Every single day, my company performs restoration for homes and businesses damaged by man-made or natural disasters. We get called in at our customers' lowest moments -- when the toilet overflows, a kitchen fire ignites or the roof gets ripped off. They're vulnerable, and they need someone they can trust. The first step is to empathize with them and say, "I've done this before. I can make it better. Trust me."

Your organization has to make that sale every single day -- no matter how fast it gains momentum. Mars candy is one company that excels, in this way, at leveraging consumer trust. The company does this by starting with one customer at a time, treating every individual sale like its most important one. This strategy has established a sense of trust among its customers and fortified the company's lasting power.

In a skeptical world, your customers are not looking for just the best or cheapest widget. They're looking for authenticity. So, be good to your employees, honor your customers and they'll both reward you for it.

Related: How Long Before Your Customers Trust You? Two Years.

Wavy Line
Sheldon Yellen

Entrepreneur Leadership Network Writer


Sheldon Yellen is the CEO of Birmingham, Michigan-based BELFOR, the worldwide leader in property restoration and disaster recovery. BELFOR has more than 6,400 employees in 300 offices spanning 31 countries. Sheldon was featured on CBS’s Undercover Boss.

Editor's Pick

She's Been Coding Since Age 7 and Presented Her Life-Saving App to Tim Cook Last Year. Now 17, She's on Track to Solve Even Bigger Problems.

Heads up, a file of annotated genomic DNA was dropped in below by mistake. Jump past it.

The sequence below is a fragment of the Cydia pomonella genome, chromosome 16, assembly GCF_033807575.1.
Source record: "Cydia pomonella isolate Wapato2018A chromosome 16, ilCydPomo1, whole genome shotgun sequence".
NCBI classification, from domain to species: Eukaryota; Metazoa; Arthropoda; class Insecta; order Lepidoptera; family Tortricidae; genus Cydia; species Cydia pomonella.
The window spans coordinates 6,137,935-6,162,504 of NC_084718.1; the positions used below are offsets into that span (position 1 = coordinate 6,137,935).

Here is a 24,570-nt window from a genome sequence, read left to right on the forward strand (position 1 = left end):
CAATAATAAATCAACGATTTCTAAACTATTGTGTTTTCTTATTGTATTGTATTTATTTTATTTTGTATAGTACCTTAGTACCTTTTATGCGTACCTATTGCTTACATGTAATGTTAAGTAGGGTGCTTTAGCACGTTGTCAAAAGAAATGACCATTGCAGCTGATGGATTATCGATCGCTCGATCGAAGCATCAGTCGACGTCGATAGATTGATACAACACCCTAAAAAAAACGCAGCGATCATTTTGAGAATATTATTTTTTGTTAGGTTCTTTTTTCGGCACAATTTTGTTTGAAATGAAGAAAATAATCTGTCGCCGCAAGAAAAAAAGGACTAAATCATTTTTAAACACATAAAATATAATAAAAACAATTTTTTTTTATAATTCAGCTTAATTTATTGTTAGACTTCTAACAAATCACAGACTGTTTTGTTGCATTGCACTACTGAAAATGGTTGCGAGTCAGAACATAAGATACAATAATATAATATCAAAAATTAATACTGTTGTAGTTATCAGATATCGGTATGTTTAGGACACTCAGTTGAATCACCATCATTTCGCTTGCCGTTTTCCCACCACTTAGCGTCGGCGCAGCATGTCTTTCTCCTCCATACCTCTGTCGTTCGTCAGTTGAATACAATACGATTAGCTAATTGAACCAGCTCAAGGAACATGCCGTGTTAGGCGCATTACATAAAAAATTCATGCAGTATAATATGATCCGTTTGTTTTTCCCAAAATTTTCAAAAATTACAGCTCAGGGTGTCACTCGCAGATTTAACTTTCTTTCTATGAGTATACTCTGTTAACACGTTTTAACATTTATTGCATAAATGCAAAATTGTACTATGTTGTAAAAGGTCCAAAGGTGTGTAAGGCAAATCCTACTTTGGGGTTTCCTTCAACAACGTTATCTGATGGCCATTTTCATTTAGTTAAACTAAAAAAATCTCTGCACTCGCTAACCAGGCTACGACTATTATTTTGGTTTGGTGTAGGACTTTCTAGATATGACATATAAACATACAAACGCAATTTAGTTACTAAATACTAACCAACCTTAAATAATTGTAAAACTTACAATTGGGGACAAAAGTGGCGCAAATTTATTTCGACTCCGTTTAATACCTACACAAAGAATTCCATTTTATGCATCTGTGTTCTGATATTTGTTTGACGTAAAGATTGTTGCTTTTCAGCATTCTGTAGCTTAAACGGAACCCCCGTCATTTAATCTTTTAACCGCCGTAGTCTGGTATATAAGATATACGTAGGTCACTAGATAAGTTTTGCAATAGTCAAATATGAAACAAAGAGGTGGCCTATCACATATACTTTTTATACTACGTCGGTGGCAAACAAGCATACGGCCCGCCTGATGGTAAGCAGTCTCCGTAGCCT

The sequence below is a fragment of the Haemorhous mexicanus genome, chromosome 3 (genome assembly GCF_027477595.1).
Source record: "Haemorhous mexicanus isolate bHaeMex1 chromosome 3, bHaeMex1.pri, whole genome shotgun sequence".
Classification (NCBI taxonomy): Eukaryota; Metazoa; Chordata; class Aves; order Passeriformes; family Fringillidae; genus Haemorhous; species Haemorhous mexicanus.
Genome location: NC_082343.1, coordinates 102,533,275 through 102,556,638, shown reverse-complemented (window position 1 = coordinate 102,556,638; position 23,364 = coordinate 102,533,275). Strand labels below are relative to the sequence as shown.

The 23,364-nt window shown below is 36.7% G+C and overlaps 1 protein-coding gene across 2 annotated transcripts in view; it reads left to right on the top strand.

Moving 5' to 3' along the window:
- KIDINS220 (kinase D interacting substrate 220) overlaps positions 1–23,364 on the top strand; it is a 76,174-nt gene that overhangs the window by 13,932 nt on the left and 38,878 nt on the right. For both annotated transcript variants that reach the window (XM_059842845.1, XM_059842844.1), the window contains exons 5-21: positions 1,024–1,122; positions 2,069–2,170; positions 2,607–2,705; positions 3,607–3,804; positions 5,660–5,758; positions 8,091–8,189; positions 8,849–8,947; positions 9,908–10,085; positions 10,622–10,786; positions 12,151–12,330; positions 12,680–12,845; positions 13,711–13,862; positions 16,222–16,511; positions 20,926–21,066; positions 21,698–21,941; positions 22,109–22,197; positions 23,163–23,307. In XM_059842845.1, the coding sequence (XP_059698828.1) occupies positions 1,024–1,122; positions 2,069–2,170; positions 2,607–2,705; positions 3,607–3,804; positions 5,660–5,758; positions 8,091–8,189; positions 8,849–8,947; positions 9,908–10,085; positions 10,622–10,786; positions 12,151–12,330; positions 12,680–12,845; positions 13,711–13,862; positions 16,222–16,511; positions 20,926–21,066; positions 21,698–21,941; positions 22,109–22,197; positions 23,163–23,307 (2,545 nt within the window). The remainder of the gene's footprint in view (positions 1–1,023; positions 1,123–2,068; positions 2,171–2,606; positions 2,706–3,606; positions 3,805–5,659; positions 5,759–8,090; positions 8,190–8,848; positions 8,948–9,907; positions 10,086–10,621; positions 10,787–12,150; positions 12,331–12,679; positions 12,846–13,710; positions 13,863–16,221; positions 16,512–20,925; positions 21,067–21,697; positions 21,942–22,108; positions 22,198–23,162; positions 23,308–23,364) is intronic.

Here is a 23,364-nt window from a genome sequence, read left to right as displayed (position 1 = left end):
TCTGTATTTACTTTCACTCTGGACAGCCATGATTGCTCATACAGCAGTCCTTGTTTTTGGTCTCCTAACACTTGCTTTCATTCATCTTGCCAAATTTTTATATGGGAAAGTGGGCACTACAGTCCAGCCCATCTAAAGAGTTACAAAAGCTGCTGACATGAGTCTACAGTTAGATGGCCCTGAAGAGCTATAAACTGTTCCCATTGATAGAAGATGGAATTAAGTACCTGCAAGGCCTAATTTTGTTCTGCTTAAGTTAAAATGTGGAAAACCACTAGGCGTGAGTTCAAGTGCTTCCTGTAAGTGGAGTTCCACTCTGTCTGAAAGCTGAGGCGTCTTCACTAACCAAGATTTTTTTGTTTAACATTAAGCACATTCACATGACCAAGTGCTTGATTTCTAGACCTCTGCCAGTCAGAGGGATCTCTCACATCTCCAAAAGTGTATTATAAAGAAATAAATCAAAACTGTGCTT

I Helped Grow 4 Unicorns Over 10 Years That Generated $18 Billion in Online Revenues. Here's What I've Learned.
Want to Break Bad Habits and Supercharge Your Business? Use This Technique.
Don't Have Any Clients But Need Customer Testimonials? Follow These 3 Tricks To Boost Your Rep.
Why Are Some Wines More Expensive Than Others? A Top Winemaker Gives a Full-Bodied Explanation.

Related Topics


Working Remote? These Are the Biggest Dos and Don'ts of Video Conferencing

As more and more businesses go remote, these are ways to be more effective and efficient on conference calls.

Growing a Business

The Best Way to Run a Business Meeting

All too often, meetings run longer than they should and fail to keep attendees engaged. Here's how to run a meeting the right way.


Take Your Social Media Earning Potential Sky-High With This $79.97 Quadcopter

Get this beginner-friendly drone for a great price for Father's Day.

Growing a Business

Subscribers Exclusive Event: Discover How These 2 Founders Turned Their Side Hustle into a Million-Dollar Lifestyle Brand

Learn how you can transform your personal brand into a thriving business empire with co-founders of The Skinny Confidential

Health & Wellness

Sleep Better, Snore Less, and Stay Cool with This Tech-Packed Pillow, Now $49.99

Let technology help you sleep better with this 8-in-1 cooling pillow.

Growing a Business

Entrepreneur+ Subscribers-Only Call | June 8: Discover How These 2 Founders Turned Their Side Hustle into a Million-Dollar Lifestyle Brand

Learn how you can transform your personal brand into a thriving business empire with co-founders of The Skinny Confidential